“Muker people are Liberal in their politics and teetotal in their appetites,” so opined the 19th-century travel writer Arthur Harwood Brierley after a visit to the upper-Swaledale village in 1897. Brierley’s account was published among a series of his articles headed Leaves of a Yorkshire Itinerary, and which appeared in the Leeds Mercury newspaper.
His article on Muker is especially interesting because it is not a matter-of-fact description of the place and its history, but rather an honest reflection of the experience of a visitor in 1897, giving in equal measure his scorn for the short-comings of the place and his endearment towards its people and their struggles in such a remote community.
Born in Beeston, Leeds, and later living in Bradford, then York, Brierley obviously knew the county well, and had visited Muker on previous occasions. But familiarity didn’t diminish his blunt objectivity. For example, he described the village’s Literary Institute as ‘a two-storeyed edifice of aggressive ugliness, and therefore in harmony with all modern Swaledale buildings’. And he had no qualms about publicly quashing the hopes of the 78-year-old licensee of the King’s Head, who lived on the premises ‘practically by himself’, often not seeing a single customer for several days, but who was ever optimistic of an upturn in trade.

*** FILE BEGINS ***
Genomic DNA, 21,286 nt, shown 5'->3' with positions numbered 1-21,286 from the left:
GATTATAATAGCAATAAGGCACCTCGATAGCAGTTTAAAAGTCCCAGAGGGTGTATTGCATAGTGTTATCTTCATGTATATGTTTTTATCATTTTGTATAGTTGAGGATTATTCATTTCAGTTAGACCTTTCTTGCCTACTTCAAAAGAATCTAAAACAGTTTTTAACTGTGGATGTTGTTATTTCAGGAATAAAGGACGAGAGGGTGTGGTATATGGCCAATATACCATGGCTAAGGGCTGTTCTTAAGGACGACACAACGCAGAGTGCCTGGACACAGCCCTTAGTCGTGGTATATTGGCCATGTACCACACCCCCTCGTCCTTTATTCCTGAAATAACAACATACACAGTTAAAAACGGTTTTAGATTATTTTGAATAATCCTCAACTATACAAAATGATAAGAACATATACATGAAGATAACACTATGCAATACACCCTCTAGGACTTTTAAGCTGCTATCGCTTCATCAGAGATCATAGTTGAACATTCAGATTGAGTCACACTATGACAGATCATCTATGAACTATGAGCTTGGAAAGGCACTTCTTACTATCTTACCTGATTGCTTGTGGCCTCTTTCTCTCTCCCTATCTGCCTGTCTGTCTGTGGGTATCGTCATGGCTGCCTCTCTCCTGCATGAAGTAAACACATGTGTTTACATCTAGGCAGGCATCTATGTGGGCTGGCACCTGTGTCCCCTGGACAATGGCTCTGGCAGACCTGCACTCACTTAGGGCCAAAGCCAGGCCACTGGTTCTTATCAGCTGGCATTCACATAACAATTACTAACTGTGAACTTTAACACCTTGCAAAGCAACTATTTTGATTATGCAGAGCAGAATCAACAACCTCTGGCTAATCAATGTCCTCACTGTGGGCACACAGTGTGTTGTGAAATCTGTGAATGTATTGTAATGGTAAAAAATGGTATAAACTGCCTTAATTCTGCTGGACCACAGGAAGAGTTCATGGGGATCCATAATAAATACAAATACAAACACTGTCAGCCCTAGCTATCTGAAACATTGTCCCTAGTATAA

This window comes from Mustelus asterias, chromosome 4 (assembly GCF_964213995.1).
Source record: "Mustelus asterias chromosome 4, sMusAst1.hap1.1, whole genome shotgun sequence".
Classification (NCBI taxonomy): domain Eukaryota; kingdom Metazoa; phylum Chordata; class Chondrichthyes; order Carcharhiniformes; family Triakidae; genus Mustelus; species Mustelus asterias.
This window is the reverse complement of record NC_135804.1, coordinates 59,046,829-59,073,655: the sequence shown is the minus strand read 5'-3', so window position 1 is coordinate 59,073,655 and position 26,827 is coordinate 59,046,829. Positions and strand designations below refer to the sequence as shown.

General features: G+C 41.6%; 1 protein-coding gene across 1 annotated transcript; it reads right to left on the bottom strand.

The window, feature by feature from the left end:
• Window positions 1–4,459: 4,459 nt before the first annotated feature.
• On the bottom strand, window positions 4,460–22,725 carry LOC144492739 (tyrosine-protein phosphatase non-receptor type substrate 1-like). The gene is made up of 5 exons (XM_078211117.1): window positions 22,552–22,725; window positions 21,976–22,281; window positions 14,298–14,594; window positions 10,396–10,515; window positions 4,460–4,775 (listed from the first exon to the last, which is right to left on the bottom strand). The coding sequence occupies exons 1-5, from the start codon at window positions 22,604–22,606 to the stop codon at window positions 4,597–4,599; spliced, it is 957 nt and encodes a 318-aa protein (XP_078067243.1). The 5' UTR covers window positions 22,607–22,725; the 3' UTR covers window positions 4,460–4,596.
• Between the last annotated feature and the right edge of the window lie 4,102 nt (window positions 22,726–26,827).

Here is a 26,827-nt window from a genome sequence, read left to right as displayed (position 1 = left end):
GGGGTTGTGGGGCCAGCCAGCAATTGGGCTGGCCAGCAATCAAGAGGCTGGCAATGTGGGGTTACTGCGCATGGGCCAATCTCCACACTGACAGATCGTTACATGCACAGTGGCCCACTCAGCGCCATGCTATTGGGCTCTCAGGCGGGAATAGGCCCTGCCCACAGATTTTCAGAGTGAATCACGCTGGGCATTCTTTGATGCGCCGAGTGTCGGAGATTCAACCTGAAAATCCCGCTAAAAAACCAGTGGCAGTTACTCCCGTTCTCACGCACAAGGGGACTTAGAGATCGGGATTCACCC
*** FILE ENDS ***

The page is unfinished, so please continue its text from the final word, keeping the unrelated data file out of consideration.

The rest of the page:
Brierley’s lengthy article on Muker is being transcribed in stages and uploaded to the web site associated with this blog. The first section can be seen here: Muker in 1897.